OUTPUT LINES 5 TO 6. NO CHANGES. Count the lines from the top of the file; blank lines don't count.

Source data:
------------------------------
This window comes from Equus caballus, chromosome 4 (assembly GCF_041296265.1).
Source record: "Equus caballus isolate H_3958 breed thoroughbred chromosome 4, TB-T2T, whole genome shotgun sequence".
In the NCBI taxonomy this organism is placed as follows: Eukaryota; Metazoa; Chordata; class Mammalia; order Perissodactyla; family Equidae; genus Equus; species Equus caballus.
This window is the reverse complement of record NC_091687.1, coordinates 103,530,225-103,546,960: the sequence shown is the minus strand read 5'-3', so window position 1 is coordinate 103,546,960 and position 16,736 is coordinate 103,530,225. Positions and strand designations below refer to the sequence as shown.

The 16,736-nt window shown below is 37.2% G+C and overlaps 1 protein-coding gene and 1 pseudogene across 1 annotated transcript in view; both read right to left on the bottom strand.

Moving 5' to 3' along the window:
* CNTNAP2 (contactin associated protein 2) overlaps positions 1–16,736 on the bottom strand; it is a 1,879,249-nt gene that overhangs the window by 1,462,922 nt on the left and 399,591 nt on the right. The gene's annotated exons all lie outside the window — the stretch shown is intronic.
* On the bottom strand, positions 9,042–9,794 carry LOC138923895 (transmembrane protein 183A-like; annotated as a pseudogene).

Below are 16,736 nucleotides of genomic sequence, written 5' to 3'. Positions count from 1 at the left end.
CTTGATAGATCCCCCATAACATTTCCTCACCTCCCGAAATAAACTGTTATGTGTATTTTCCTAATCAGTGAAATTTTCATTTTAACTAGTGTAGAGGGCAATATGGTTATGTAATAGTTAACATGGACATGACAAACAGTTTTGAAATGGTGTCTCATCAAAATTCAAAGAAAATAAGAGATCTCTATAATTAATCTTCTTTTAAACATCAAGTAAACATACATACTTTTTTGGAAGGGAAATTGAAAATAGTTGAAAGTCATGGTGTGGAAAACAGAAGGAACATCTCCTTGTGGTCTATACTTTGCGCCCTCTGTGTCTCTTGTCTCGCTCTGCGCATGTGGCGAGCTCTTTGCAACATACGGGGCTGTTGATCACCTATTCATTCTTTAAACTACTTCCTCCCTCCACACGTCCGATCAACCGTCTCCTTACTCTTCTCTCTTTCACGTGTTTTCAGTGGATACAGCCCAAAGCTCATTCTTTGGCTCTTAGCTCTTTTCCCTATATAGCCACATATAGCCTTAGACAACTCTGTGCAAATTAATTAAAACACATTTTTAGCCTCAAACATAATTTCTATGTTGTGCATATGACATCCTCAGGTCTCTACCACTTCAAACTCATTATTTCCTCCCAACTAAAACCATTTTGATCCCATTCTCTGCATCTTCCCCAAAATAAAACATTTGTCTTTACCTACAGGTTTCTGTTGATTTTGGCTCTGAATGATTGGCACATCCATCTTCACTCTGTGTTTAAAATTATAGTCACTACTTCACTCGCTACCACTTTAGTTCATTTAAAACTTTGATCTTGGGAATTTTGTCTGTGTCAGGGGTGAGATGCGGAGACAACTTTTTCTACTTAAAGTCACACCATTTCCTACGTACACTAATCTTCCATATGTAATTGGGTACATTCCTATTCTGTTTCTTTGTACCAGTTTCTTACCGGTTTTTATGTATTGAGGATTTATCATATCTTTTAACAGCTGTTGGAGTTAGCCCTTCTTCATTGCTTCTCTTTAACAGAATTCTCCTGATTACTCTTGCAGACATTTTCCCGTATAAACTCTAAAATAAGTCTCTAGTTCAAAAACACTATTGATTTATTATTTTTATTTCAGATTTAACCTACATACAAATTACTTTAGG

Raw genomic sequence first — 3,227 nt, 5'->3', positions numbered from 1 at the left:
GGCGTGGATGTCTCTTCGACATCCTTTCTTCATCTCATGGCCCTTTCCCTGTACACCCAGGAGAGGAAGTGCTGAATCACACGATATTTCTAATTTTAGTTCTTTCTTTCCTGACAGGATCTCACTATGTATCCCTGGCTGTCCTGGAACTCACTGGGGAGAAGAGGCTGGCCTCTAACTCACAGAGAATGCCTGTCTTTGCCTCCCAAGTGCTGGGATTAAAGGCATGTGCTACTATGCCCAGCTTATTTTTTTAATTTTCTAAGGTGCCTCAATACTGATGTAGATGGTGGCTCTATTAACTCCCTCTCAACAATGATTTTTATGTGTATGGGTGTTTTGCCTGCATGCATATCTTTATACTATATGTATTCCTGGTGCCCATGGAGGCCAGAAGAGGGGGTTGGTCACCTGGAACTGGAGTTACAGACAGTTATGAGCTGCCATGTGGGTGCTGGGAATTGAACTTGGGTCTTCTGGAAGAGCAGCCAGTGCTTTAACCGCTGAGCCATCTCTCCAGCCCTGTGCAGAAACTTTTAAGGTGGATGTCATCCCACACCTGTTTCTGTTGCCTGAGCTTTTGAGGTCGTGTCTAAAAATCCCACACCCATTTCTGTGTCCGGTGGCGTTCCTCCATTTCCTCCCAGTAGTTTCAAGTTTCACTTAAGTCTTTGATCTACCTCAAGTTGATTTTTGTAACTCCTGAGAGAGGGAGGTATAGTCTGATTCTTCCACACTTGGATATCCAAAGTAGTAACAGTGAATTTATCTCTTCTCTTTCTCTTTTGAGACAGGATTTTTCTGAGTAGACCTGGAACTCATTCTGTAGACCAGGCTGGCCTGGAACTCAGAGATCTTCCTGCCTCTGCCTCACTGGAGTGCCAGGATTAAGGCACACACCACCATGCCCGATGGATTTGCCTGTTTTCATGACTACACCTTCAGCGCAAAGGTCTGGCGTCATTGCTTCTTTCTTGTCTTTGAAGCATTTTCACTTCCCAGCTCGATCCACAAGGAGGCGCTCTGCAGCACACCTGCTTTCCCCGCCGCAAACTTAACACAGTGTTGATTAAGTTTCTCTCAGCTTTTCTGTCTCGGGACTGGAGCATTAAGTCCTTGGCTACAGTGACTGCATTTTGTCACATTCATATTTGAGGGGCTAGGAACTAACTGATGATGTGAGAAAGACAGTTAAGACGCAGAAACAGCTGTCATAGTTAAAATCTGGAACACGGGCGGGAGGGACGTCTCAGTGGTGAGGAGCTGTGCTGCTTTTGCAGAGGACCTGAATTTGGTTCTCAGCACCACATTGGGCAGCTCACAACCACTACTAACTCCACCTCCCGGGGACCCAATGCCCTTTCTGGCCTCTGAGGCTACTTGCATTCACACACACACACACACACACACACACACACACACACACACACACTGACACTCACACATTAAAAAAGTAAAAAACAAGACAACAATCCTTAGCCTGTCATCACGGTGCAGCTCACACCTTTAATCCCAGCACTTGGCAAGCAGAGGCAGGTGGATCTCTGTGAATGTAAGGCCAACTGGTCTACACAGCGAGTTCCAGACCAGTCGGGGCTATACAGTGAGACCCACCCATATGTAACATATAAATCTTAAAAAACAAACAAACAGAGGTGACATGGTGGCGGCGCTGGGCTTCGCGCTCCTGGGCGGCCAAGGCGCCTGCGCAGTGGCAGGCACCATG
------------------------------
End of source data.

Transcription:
The 16,736-nt window shown below is 37.2% G+C and overlaps 1 protein-coding gene and 1 pseudogene across 1 annotated transcript in view; both read right to left on the bottom strand.

Moving 5' to 3' along the window: